psychology

“Why bother?” Survey says one in three Japanese young adults doesn’t see the point in effort

Spend much time talking to people in Japan, and you’re sure to hear the phrases “gambaru” and “shou ga nai” over and over again. The fact that they both come up so often in conversation is kind of ironic actually, since their meaning are complete opposites.

Gambaru means “I’ll do my best,” and gets used for any topic that requires effort, including school, sports, work, and even finding a boyfriend or girlfriend. Shou ga nai, on the other hand, translates out as “it can’t be helped,” showing that you’ve already given up.

Unfortunately, a recent poll suggests that an increasing number of people in Japan are saying shou ga nai, with roughly a third of young adults saying they feel like their efforts in life won’t be rewarded.

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Manga artist and adult filmmaker lists Miyazaki anime among the worst, “most dangerous” out there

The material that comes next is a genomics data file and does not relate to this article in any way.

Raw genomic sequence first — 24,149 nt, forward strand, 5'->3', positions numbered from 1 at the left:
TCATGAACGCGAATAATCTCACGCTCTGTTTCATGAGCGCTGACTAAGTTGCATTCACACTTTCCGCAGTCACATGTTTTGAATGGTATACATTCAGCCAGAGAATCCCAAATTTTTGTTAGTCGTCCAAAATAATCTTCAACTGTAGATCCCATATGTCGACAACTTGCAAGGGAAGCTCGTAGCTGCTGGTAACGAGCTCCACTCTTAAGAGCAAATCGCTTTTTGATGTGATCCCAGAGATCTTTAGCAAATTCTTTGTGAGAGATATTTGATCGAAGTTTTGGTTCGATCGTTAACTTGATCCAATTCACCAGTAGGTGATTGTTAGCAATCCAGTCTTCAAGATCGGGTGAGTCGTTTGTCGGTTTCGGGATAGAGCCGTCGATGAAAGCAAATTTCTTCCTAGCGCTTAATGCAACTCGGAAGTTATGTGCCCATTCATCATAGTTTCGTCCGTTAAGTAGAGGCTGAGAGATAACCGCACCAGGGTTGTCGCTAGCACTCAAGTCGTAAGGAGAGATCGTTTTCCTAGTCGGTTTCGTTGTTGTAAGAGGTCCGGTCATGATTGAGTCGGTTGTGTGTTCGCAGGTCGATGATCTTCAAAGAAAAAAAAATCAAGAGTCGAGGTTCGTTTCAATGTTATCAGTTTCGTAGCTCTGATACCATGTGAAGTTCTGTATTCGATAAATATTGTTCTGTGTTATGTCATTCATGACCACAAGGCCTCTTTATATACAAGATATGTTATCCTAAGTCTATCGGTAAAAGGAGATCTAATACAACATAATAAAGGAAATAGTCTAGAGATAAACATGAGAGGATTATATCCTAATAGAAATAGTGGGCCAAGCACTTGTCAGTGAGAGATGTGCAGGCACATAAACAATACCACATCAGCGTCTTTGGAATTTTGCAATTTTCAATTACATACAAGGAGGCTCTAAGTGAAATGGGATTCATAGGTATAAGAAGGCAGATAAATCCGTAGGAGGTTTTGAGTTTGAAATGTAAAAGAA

With Japan’s relatively lenient attitudes towards sex and violence in cartoons, you might get the expression that the whole society has come to a consensus that anime artists can draw whatever they like. That’s not always the case, though, and in recent years a string of crimes committed by individuals with an obsessive love for animation and comics has rekindled the debate about how much, if any, legal control should be placed on anime content.

It’s no shock that a former manga artist and adult video director has spoken out in opposition to such regulation. What is surprising, though, is his pick for the creator of the most detrimental anime: Studio Ghibli co-founder Hayao Miyazaki.

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Personality test-obsessed Japan devises “Frozen” princess personality test for women

If there’s anybody in the world that loves a good non-scientifically supported personality or psychological measurement, it’s the Japanese. You’ve got the thoroughly debunked blood type indicator, Western-imported horoscopes, the “which way do you fold your arms?” test, the “how you like your meat cooked says a lot about you” test, and, of course, if you have sword-shaped fingernails, you’re a complete and utter psychopath.